Professional development and training blog of the Public Relations Society of America (PRSA)
July 30, 2010

Measuring Stakeholder Relationships: A Case Study

We work in an increasingly ‘direct-to-stakeholder’ world. Stakeholder, influencer, key opinion leader relationships are everything in this business. So if the industry is investing time and money in initiating, building and maintaining relationships with stakeholders for mutual benefit, then there sure better be a way to first diagnose the situation, respond to it, then measure success.  

In Theory
There are. Methods exist to quantifiably benchmark and track the quality of stakeholder relationships (customers, interest groups, investors, employees, vendors, government officials, etc.) over time. It’s an index used to establish a diagnostic benchmark, build a campaign around addressing gaps, and measure again for lift.   

The index, which comes to us from the granddaddy of contemporary public relations academia, Jim Grunig, Ph.D., out of the University of Maryland, can be executed through a series of interviews, focus groups and/or (ideally) a survey.   

It measures success in familiar terms such as mutual awareness, accuracy, understanding, agreement and the less familiar, symbiotic behavior. 

Six elements of a relationship are testing using an agree-disagree scale:

  • Control mutuality (The extent to which stakeholders feel they have control over the direction of the relationship, the organization, the strategy, or whatever’s at issue.)
  • Trust (integrity dependability, competence)
  • Satisfaction 
  • Commitment
  • Exchange and communal value (Anybody remember their Marx readings?)

Each of the above categories generally has at least a dozen or so agree-disagree statement behind it. 

So, does it work? Yes, it does. Let’s look at an some simplified excerps from example undertaken recently. 

In Practice
A large public sector organization operating in a very complex environment with a wide and diverse range of external stakeholders wanted to understand what stakeholders thought of them. The project set out to test the hypothesis that this organization had fairly decent and strong (read: good quality) relationships with their stakeholders.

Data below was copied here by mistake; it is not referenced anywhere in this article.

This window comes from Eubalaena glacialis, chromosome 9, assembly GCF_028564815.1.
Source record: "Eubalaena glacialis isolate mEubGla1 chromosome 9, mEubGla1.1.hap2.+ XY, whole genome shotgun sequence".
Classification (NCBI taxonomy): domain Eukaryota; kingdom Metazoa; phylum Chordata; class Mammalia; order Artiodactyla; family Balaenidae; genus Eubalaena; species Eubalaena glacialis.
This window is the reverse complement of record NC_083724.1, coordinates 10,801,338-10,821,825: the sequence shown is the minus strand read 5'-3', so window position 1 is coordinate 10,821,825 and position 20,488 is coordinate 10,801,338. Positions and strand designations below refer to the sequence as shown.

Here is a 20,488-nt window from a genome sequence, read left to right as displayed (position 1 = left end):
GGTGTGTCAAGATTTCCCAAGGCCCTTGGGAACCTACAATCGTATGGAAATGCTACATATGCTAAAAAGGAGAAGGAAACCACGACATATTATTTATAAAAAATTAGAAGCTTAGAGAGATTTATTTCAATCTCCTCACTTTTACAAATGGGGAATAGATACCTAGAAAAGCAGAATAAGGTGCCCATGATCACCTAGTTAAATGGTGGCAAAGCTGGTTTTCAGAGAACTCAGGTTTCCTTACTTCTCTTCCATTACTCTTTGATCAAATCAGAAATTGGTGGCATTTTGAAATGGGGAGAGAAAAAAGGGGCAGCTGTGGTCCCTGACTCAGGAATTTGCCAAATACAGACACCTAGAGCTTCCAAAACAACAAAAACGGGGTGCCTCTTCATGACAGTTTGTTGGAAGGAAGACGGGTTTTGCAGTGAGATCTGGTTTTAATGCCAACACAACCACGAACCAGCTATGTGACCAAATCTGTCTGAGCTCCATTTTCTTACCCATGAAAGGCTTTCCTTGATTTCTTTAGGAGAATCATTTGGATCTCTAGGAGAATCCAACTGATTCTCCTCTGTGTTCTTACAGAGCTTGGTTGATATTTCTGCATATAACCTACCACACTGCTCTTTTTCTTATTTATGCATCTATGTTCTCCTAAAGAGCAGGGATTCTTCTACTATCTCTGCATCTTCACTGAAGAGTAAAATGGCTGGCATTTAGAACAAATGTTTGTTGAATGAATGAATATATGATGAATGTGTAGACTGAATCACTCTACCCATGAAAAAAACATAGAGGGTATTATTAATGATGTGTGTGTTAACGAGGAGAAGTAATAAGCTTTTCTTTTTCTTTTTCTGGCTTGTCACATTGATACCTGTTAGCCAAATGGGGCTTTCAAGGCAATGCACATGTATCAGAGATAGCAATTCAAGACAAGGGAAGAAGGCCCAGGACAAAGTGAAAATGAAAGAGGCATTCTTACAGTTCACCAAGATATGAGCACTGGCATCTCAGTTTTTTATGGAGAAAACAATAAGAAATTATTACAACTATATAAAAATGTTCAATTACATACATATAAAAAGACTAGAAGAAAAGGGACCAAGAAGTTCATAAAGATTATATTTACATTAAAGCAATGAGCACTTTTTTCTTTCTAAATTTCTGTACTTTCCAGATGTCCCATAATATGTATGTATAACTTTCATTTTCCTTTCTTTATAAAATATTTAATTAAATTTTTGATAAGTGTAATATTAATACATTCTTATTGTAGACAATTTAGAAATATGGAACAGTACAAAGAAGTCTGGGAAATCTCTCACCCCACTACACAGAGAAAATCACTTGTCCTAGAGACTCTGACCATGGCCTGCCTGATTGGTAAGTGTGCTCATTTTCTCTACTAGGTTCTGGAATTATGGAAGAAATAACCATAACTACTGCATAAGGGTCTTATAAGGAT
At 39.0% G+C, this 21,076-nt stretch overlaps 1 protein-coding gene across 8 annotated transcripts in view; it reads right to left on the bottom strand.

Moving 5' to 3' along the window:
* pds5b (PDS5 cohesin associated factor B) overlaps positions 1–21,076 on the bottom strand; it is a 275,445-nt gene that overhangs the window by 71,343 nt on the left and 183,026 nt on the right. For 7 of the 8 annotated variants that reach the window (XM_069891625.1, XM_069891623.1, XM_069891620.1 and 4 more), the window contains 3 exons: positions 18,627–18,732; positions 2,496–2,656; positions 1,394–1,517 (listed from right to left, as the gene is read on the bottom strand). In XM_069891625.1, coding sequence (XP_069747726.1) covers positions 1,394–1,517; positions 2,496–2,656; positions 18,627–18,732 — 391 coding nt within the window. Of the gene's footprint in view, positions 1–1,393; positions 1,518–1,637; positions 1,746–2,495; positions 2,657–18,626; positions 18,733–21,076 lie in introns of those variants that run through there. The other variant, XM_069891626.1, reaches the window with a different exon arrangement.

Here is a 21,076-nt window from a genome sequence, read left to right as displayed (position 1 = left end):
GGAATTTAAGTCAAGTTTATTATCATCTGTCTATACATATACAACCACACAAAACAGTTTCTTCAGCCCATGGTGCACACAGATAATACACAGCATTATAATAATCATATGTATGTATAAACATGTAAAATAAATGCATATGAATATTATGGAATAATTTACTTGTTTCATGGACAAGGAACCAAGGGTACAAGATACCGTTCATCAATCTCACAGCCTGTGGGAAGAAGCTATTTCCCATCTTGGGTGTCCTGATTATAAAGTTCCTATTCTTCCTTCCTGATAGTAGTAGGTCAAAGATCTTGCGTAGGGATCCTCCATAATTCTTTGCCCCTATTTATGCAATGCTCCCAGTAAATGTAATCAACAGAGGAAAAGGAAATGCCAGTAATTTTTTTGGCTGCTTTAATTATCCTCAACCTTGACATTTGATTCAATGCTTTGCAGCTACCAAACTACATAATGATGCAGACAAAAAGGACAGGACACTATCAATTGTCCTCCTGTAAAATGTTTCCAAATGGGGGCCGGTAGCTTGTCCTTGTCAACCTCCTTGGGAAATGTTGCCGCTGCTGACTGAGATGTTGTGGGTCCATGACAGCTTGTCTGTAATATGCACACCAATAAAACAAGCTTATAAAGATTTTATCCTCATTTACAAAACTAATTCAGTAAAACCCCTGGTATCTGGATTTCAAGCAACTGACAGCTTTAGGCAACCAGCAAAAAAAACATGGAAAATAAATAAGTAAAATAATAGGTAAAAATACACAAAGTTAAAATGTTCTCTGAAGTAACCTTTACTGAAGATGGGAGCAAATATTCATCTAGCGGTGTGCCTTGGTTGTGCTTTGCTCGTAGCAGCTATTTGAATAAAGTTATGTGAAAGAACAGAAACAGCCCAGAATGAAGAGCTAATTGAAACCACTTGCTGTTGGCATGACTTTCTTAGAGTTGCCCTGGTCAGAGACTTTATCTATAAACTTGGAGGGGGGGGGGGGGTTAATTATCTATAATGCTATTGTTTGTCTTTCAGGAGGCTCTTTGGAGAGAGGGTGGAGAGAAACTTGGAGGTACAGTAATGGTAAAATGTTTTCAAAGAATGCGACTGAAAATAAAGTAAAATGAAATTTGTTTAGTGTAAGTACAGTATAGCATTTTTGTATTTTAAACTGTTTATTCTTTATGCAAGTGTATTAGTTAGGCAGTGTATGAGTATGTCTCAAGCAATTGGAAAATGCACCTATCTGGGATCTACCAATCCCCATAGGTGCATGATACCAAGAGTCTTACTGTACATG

The result was much poorer than was assumed: 34/100. The score means that, all questions and all categories being equally weighted (and they aren’t always or at least don’t have to be), and looking at all stakeholder groups, on average, 34 percent of all survey respondents would have either agreed or strongly agreed with the statements, such as those below, put to them. Or, looked on another way, one might infer that only 34 percent of respondents agreed that they have a ‘quality’ relationship with the organization. (Examples of statements are below.)

  • This organization wants to develop a partnership with clients. — 29 (percent agreed)
  • This organization treats people like me fairly and justly. —.44
  • This organization is responsive to me. — 39
  • When this organization makes an important decision, it will be concerned about people like me. — 24
  • This organization can be relied on to keep its promises. — 27
  • This organization really listens to what people like me have to say. — 29
  • I feel that this organization is trying to maintain a long-term commitment to people like me. — 32
  • I can see that this organization wants to maintain a relationship with people like me. — 37

More importantly, looked at in the simplest light, the results essentially mean that 66 percent didn’t feel they had a ‘quality’ relationship with the organization with whom they deal. And if one were to look at these results broken down by type of stakeholder (say, investors versus suppliers versus government officials), the bad news is that the results, in many cases, are even more troubling. As a former employer used to say, “Data can validate the intuitive.” In this case, it (the data) did quite the opposite. It disproved an assumption. But that’s not always a bad thing. The good news is that the organization that commissioned the study now has a diagnostic benchmark that helps them identify with laser focus, problem areas; prioritize stakeholders; go after those stakeholders; and improve those relationships.       

Alan Chumley, senior consultant at CARMA International Inc., Global Media Analysts, has twelve years’ experience in the corporate communication / measurement industry, including senior-level, in-house corporate communications roles for leading blue chip organizations such as Bell Canada, as the director of Measurement for Hill & Knowlton, and vice president at Cormex Media Content Analysis. An advocate of driving science into the art of communications, Alan has extensive experience in the use of research and measurement to inform and influence strategy.  He specializes in interviews, focus groups, surveys, stakeholder relationship measurement, communication and perception audits, reputation research, employee engagement research, traditional and social media content analysis, and correlating this data with tangible organization outcomes. Connect with Alan and the CARMunity on Twitter and on LinkedIn.

Join Alan along with other volunteers of the PRSA National Capitol Chapter (PRSA-NCC) at the PRSA 2010 International Conference: Powering PRogress, October 16–19 in Washington, D.C.!

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